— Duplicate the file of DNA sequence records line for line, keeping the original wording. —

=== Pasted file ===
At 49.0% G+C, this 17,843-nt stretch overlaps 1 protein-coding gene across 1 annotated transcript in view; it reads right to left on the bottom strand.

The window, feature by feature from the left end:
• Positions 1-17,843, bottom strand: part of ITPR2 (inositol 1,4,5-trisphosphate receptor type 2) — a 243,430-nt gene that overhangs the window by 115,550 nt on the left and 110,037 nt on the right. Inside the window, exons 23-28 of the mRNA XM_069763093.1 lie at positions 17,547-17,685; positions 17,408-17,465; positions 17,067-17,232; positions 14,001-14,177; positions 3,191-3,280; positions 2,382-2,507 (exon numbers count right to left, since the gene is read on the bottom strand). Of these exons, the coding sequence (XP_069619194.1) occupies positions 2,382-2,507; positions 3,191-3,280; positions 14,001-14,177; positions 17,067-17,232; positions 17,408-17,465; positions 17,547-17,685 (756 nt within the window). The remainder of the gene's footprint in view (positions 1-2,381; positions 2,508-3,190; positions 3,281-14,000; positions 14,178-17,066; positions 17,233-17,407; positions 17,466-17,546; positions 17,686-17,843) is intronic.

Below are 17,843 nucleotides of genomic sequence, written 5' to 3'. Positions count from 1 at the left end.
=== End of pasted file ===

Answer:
At 49.0% G+C, this 17,843-nt stretch overlaps 1 protein-coding gene across 1 annotated transcript in view; it reads right to left on the bottom strand.

The window, feature by feature from the left end:
• Positions 1-17,843, bottom strand: part of ITPR2 (inositol 1,4,5-trisphosphate receptor type 2) — a 243,430-nt gene that overhangs the window by 115,550 nt on the left and 110,037 nt on the right. Inside the window, exons 23-28 of the mRNA XM_069763093.1 lie at positions 17,547-17,685; positions 17,408-17,465; positions 17,067-17,232; positions 14,001-14,177; positions 3,191-3,280; positions 2,382-2,507 (exon numbers count right to left, since the gene is read on the bottom strand). Of these exons, the coding sequence (XP_069619194.1) occupies positions 2,382-2,507; positions 3,191-3,280; positions 14,001-14,177; positions 17,067-17,232; positions 17,408-17,465; positions 17,547-17,685 (756 nt within the window). The remainder of the gene's footprint in view (positions 1-2,381; positions 2,508-3,190; positions 3,281-14,000; positions 14,178-17,066; positions 17,233-17,407; positions 17,466-17,546; positions 17,686-17,843) is intronic.

Below are 17,843 nucleotides of genomic sequence, written 5' to 3'. Positions count from 1 at the left end.